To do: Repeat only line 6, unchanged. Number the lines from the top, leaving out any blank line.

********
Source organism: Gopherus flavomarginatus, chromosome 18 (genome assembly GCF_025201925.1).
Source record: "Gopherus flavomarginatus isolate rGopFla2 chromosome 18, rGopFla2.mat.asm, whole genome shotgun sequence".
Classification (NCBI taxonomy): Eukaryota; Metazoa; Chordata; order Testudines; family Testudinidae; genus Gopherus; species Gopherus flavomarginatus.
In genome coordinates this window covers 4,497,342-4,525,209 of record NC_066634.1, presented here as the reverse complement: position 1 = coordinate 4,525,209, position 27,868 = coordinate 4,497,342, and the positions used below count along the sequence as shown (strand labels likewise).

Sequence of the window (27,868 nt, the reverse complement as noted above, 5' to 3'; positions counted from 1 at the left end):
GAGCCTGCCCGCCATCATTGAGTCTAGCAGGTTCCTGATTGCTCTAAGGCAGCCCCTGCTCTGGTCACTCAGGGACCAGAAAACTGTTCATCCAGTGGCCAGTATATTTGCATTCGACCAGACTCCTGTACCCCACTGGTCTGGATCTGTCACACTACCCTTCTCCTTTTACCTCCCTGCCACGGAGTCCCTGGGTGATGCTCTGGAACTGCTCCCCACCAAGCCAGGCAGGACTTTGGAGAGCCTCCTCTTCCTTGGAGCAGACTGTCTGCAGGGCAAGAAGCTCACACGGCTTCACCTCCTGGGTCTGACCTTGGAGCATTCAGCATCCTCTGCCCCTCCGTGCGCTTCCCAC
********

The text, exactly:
GAGCCTGCCCGCCATCATTGAGTCTAGCAGGTTCCTGATTGCTCTAAGGCAGCCCCTGCTCTGGTCACTCAGGGACCAGAAAACTGTTCATCCAGTGGCCAGTATATTTGCATTCGACCAGACTCCTGTACCCCACTGGTCTGGATCTGTCACACTACCCTTCTCCTTTTACCTCCCTGCCACGGAGTCCCTGGGTGATGCTCTGGAACTGCTCCCCACCAAGCCAGGCAGGACTTTGGAGAGCCTCCTCTTCCTTGGAGCAGACTGTCTGCAGGGCAAGAAGCTCACACGGCTTCACCTCCTGGGTCTGACCTTGGAGCATTCAGCATCCTCTGCCCCTCCGTGCGCTTCCCAC